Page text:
A number items of interest are featured below.
“Two handfuls of healthy soil contain more living organisms than there are people on the earth. What these beings are and what they can be doing is difficult to even begin to comprehend, but it helps to realise that even though they are many, they work as one.”
Composting Awareness Week
This week, from 4 – 10 May, is international Composting Awareness Week (ICAW)
Almost half of the rubbish bin in the average household consists of kitchen and garden organic materials. 3% of Australia’s total greenhouse gas emissions come from organic material rotting anearobically in landfills producing methane gas (which has 25 times the global warming potential of carbon dioxide). Most of this material can be composted. Direct sequestration of this organic material greatly increases carbon in the soil reducing the effects of climate change.
Turning food scraps and organic garden waste into compost can:
- Improve soil quality and garden vitality by releasing rich nutrients into the soil.
- Suppress plant diseases and pests, helping to reduce or eliminates the need for chemical fertilisers and manures
- Reduce the amount of organic waste going to landfill therefore preventing greenhouse gas emissions.
- Help soils retain moisture
- Help absorb and filter runoff, protecting streams from erosion and pollution.
A compost recipe:
Add the ingredients layer by layer, mixing as you can.
1. Brown material (leaves, hay, dry matter) – this cellulose material is the carbohydrate or “energy” food for the compost micro-organisms, who digest it to get the energy for their work.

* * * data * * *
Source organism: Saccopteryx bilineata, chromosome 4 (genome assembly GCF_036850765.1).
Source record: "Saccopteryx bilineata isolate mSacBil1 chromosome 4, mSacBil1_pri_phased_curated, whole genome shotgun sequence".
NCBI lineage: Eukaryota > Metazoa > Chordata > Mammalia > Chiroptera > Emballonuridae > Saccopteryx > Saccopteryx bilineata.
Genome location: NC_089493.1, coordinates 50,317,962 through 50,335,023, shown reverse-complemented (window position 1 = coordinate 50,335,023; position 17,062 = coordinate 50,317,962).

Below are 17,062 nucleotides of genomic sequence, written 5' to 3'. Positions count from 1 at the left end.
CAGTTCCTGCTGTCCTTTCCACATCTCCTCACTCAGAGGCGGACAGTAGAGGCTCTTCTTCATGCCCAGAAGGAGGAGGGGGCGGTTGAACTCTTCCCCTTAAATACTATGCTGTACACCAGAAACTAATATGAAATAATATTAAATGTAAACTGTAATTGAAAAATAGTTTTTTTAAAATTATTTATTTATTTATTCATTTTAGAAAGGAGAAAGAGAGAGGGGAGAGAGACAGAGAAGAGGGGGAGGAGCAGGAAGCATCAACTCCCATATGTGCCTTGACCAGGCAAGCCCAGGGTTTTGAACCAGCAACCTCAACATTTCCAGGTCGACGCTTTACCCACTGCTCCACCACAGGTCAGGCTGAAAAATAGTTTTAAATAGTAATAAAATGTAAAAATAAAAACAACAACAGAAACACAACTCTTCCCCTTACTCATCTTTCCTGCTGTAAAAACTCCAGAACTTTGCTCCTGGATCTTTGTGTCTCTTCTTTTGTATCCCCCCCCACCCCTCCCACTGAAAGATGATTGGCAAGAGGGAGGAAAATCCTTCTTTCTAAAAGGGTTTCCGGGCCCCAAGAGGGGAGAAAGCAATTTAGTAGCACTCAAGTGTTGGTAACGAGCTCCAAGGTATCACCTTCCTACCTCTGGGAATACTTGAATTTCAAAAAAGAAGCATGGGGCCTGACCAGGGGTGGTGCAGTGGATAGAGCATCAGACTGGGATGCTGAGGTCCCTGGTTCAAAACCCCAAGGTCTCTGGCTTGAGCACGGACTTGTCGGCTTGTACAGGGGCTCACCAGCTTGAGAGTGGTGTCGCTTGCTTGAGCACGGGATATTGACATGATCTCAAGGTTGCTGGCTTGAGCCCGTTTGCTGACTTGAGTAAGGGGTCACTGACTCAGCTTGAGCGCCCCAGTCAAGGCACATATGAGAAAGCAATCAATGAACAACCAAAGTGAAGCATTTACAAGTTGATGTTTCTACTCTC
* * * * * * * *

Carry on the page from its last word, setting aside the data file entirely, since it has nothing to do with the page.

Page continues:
2. Green material (grass, vegetable waste, manure, fertiliser) – which contains nitrogen compounds that are important in the growth of the micro-organisms. Layer the ingredients and mix with your fork to avoid odors.
3. Soil or old compost – is full of micro-organisms that kick off the process! Although composting will work without the addition of soil or old compost it helps speed up the process.
4. Ensure adequate moisture inside the compost pile. Water and stir the pile as you build it. Bear in mind that piles can get too wet – you might need to cover the compost during rainy periods.
5. Oxygen is required for the “slow fire” called composting. Without air, any biological activity will be severely limited and a shift to unhealthy bacteria may occur.
Mix all these ingredients and turn as you can. If the pile is cool but hasn’t turned to humus yet, it needs to be turned. A well built compost pile can get quite hot, killing weed seeds and pathogens in manure.
What to add in your compost bin:
Vegetable and fruit scraps, vegetable oil, prunings and lawn clippings, tea bags and coffee, grounds, vacuum dust, shredded paper and cardboard, used potting mix, egg shells, flowers.
What not to add in your compost bin:
Meat and bones, dairy products, diseased plants, fat, magazines, large branches, weeds that have seeds or underground stems, sawdust from treated timber, pet droppings, synthetic chemicals.
Many councils around Australia offer a collection service for garden materials. This material is professionally processed into compost-based products such as soil conditioners, mulches, garden soils, top dressing soils and potting mixes.